Lillian Rubel, Becky Edelson, Louise Berger and Alex Berkman, 1914
America's first and second hunger strikes, according to the NY Times
In April of 1914, 22 year old Becky Edelson, a known anarchist and the much younger roommate of Emma Goldman, was arrested in New York City and charged with inciting a riot. It began with a speech delivered by Becky in Printing House Square (near City Hall and now known as One Pace Plaza) where she loudly proclaimed that no flag was worth fighting for. A crowd gathered and began throwing rocks at her. A police officer asked Edelson to stop speaking, but when she refused and carried on with her speech, he arrested her.
She rejected council and chose to defend herself in her hearing.
"I did not say anything about the American flag," she stated in court, "but what I did say was that no flag was worth fighting for...the poor people are simply misled by a false idea of patriotism, and I urged them to wake up to this fact."
Becky was offered a peace bond by the judge that would release her from prison if she agreed not to speak publicly for three months, but she rebuffed the offer. She was sentenced to three months in jail. As she was being taken away, Becky cried out to the court that she would begin a hunger strike immediately.
Printing House Square, New York City
That night, fellow anarchist and Becky's lover, Alexander Berkman waited by the front gate of the prison until nightfall. He had a plate of food sent to Becky but she refused the meal and instead, gave it to a young woman who had been charged with shoplifting.
The commission of corrections and first woman to head an agency in New York City, Dr.Katherine Davis, was astonished to find that the "hunger strike" had appeared in the United States. At first, she thought the case had something to do with suffrage, as in England, but upon being corrected, she stated, "I do not anticipate any trouble from hunger strikes here in New York City."
She was certain that the legal system would take care of prisoners in a humane way.
Correction Commissioner Dr. Katherine Davis, 1915
In Becky's 56th hour without food or water, her friends became concerned for her health and posted a $300 bail (about $7,400 today).
At her trial in July of 1914, Becky was found guilty of inciting a riot and was again offered a plea deal for her silence. She rejected it and was taken to the penitentiary on Blackwell Island (now known as Roosevelt Island) in the East River.
Here, she began a second, much longer, hunger strike.
At one point during her incarceration, she wrote to Berkman. She wrote, "I am sticking to my programme, having fasted over 27 days. I am very weak."
Berkman issued funeral invitations for he had "complete faith in Ms. Edelson and in her determination to starve herself as a protest against the abrogation by the courts of the right to free speech in America."
"No there won't be any starving to death on Blackwell's Island by Miss Edelson," said Commissioner Katherine Davis, "Hunger striking may be new in America as a political expedient, but it is quite an old practice in institutions with which I have been familiar. I know all about it and also about forcible feeding,which is quite a simple and expedient remedy. I have seen many persons treated in that way. There is no danger in forcible feeding and is of no discomfort unless the patients fight against the process. A very delicate rubber tube is introduced into the nostrils and through this a mixture of beaten eggs and milk is poured. It is not disagreeable food and it is quite nourishing."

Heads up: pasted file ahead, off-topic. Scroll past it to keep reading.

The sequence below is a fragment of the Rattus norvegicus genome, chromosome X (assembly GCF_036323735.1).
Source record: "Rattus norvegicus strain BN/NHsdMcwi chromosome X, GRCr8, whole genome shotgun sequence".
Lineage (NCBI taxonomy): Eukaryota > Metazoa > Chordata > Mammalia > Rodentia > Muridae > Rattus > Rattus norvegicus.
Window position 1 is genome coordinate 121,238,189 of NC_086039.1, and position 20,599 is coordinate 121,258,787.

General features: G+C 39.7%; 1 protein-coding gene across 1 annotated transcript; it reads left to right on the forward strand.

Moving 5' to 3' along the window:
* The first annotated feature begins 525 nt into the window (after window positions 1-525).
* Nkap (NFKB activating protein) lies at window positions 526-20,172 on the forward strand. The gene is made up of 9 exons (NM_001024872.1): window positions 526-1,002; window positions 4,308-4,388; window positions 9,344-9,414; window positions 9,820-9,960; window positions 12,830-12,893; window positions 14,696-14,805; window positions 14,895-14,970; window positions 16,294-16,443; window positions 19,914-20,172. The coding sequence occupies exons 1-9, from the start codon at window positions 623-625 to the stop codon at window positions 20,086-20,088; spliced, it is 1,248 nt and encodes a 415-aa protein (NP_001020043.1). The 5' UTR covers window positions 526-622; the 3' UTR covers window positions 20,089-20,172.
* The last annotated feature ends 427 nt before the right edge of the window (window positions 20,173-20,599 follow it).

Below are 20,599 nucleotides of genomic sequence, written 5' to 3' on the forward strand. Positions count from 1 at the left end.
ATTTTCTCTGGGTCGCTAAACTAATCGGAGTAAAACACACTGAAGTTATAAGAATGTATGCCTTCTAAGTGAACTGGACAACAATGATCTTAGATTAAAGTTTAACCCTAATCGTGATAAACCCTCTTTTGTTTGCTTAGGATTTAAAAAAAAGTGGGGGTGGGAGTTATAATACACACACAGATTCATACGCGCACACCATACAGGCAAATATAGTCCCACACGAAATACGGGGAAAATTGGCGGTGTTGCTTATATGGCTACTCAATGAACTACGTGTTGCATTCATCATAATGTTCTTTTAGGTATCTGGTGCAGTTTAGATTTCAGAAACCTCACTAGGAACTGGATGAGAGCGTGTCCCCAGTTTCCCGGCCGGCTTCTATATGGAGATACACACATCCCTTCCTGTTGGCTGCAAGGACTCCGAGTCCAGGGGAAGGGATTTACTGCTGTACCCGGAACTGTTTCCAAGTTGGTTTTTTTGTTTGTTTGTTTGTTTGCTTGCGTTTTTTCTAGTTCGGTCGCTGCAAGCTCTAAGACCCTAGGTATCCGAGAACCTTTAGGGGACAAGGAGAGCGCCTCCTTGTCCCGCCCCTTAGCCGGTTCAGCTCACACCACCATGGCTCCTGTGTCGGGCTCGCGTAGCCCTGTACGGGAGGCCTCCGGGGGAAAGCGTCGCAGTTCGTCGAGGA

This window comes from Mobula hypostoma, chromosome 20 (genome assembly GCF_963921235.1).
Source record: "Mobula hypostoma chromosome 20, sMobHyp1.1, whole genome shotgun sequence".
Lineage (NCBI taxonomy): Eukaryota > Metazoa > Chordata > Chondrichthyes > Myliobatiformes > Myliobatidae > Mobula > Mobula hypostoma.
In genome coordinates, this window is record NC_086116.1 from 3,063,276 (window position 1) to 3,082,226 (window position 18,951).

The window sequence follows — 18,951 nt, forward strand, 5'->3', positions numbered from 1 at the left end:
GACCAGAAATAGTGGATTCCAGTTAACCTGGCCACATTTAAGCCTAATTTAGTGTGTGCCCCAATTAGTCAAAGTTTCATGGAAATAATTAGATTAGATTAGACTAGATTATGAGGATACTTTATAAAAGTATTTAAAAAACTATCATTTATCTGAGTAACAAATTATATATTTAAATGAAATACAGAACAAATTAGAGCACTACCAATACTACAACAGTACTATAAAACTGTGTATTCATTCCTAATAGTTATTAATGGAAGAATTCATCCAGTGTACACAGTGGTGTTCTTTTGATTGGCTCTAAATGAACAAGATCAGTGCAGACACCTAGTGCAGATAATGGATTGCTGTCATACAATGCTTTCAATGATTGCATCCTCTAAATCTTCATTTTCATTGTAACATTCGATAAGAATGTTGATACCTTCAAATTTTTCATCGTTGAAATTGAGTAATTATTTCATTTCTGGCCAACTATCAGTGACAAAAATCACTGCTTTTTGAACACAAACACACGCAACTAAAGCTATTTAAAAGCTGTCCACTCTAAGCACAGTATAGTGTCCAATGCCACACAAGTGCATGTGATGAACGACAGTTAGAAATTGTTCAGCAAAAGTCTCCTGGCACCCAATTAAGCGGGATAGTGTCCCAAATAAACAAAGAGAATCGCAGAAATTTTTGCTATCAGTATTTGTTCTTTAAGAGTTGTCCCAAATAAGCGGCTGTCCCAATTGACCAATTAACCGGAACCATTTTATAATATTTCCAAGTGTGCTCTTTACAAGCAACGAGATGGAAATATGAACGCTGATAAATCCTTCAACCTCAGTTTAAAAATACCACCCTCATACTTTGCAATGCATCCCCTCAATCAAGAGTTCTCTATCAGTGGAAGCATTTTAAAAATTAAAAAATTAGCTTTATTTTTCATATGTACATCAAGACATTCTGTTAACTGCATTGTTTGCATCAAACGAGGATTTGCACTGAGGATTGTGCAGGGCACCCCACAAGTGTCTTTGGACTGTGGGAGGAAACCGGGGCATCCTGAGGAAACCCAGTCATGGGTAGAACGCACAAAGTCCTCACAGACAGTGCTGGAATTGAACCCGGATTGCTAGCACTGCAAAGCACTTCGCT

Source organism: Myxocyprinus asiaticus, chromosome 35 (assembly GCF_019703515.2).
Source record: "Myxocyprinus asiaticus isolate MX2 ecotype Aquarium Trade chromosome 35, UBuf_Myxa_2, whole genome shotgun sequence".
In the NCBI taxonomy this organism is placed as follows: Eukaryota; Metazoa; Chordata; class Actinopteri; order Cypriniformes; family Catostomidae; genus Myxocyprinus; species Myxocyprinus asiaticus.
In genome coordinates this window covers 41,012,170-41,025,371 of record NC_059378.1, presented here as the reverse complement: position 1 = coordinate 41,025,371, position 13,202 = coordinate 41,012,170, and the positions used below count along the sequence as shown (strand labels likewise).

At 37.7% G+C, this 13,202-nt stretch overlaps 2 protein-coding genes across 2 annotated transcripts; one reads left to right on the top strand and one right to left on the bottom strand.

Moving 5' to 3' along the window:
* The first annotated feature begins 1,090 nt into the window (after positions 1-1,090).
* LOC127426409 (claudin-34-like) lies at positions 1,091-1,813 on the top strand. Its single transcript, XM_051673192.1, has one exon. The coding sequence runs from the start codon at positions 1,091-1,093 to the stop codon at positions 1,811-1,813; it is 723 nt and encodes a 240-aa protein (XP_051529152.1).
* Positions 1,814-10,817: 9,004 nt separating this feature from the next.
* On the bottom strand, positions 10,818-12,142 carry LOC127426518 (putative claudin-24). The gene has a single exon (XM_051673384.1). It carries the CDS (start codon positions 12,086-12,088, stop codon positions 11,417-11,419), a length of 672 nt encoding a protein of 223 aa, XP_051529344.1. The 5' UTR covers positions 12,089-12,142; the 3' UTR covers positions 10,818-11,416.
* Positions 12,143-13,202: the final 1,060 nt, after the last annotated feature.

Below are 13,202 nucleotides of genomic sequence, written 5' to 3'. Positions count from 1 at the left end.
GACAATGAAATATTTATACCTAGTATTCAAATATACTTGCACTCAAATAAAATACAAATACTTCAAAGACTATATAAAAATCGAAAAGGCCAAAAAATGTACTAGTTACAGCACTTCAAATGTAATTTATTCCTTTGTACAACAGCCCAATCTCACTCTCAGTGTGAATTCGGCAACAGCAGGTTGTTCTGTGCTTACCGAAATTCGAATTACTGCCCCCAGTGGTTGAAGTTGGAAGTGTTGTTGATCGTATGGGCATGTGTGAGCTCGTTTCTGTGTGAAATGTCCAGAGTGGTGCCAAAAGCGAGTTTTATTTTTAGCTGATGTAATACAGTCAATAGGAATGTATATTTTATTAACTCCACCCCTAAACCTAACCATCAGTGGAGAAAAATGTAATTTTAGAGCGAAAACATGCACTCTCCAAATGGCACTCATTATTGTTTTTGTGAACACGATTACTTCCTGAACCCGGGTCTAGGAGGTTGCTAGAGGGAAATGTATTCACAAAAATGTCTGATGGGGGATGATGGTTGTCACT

Becky's hunger strike captivated New Yorkers and news of her health was published daily in the New York Times. Eventually, Dr. Davis stopped giving updates to the press about Becky's health because she did not want her prisoner to think she was extraordinary. Becky had up until that point asked for the daily paper so that she could read what the press was saying about her and the progression of her hunger strike.
After a 31 day fast, Becky's friends again collected money and posted a bond for her release. Becky swore she had not touched food in her time in Blackwell Island, but propaganda spread by Dr. Davis suggested Becky had broken her fast when she was offered bonbons.
Force-feeding equipment. Image from the Galleries of Justice and the British Museum.
Becky Edelson being taken from jail, 1914
Becky vehemently denied the accusations, though it was be noted that some were surprised by her heartiness and good health upon leaving Blackwell Island.
After her release, Becky was interviewed and said, "Blackwell Island is a horrible place whose horrors have not even been brought halfway to the surface...I was determined to remain on hunger strike because I could not see the State had any right to take away my liberty."
Becky Edelson continued to protest and speak publicly against John D Rockefeller and the upper classes, but the public gradually lost interest and Becky disappeared from the headlines. Alexander Berkman, along with Emma Goldman, was arrested and deported to Russia. He committed suicide in 1936. Goldman died in 1940 after a stroke that left her speechless.
Becky had one son and died in California in 1973.
Becky Edelson, 1914